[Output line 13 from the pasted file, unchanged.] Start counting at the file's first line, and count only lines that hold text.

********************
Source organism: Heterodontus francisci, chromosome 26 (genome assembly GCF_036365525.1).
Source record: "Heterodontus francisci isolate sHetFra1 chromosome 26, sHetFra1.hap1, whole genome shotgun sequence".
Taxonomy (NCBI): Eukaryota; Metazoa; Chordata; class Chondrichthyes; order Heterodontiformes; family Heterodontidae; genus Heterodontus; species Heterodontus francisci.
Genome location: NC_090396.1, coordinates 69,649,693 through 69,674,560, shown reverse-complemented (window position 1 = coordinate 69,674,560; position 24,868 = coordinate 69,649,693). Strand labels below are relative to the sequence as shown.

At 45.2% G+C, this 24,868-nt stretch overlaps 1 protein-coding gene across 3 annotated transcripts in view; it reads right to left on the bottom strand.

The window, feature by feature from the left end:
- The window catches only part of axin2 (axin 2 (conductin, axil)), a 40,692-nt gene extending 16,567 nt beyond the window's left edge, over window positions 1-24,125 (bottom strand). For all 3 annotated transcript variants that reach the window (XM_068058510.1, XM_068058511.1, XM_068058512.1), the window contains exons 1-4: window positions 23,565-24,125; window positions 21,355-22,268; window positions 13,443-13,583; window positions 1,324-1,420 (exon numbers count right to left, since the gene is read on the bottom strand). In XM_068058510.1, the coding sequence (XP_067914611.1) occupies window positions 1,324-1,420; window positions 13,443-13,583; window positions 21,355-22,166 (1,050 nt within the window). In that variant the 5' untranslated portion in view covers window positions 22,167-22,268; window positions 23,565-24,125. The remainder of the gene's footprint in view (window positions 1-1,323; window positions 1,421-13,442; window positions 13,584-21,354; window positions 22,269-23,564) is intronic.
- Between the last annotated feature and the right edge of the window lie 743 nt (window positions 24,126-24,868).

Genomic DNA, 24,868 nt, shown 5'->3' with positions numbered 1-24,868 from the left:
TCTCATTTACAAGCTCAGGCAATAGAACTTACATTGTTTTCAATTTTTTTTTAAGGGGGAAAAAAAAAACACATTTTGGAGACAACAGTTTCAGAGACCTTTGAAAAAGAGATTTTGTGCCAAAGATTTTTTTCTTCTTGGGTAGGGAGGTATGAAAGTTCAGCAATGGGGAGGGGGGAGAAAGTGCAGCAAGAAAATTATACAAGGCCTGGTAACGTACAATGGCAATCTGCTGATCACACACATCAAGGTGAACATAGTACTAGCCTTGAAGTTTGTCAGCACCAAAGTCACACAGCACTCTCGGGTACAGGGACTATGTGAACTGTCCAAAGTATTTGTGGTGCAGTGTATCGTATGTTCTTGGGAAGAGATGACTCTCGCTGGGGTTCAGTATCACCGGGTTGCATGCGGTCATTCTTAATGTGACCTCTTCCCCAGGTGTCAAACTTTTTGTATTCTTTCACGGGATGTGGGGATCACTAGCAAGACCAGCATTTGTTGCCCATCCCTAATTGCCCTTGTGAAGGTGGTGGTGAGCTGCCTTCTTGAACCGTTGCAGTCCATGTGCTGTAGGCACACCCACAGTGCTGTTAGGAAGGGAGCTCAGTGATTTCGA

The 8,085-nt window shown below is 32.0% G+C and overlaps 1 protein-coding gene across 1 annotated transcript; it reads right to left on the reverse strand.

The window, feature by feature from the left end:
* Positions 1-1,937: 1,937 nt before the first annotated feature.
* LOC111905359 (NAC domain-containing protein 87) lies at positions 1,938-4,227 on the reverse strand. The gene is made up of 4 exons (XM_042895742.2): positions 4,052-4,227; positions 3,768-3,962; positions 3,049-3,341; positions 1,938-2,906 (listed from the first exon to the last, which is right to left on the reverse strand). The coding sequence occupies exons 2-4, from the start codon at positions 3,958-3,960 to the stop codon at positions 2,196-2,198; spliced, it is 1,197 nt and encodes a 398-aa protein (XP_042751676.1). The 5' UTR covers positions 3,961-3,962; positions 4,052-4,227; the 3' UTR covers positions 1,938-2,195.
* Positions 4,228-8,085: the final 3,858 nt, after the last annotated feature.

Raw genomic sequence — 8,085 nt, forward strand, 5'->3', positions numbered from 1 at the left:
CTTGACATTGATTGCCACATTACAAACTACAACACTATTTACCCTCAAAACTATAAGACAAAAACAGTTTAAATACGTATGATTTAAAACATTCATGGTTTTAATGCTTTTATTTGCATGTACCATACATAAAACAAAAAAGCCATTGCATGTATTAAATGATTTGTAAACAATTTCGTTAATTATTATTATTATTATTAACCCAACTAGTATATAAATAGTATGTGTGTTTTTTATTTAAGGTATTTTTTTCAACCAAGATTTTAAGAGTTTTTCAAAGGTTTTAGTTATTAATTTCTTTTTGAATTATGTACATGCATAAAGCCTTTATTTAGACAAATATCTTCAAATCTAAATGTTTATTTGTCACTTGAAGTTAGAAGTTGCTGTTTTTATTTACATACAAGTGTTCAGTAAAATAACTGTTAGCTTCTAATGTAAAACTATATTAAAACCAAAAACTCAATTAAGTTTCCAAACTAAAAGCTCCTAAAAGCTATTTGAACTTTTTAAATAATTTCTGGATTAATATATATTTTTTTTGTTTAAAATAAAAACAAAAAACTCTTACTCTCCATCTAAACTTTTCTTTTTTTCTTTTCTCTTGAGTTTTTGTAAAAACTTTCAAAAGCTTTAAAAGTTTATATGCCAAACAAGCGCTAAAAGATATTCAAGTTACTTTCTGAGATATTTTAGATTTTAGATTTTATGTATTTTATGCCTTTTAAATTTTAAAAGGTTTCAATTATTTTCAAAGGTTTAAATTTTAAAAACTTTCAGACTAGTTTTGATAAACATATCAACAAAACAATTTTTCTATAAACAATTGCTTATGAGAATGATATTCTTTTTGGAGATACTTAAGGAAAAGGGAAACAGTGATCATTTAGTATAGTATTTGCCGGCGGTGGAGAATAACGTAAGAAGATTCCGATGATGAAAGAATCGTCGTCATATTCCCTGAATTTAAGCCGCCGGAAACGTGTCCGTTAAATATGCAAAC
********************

* Positions 1-1,937: 1,937 nt before the first annotated feature.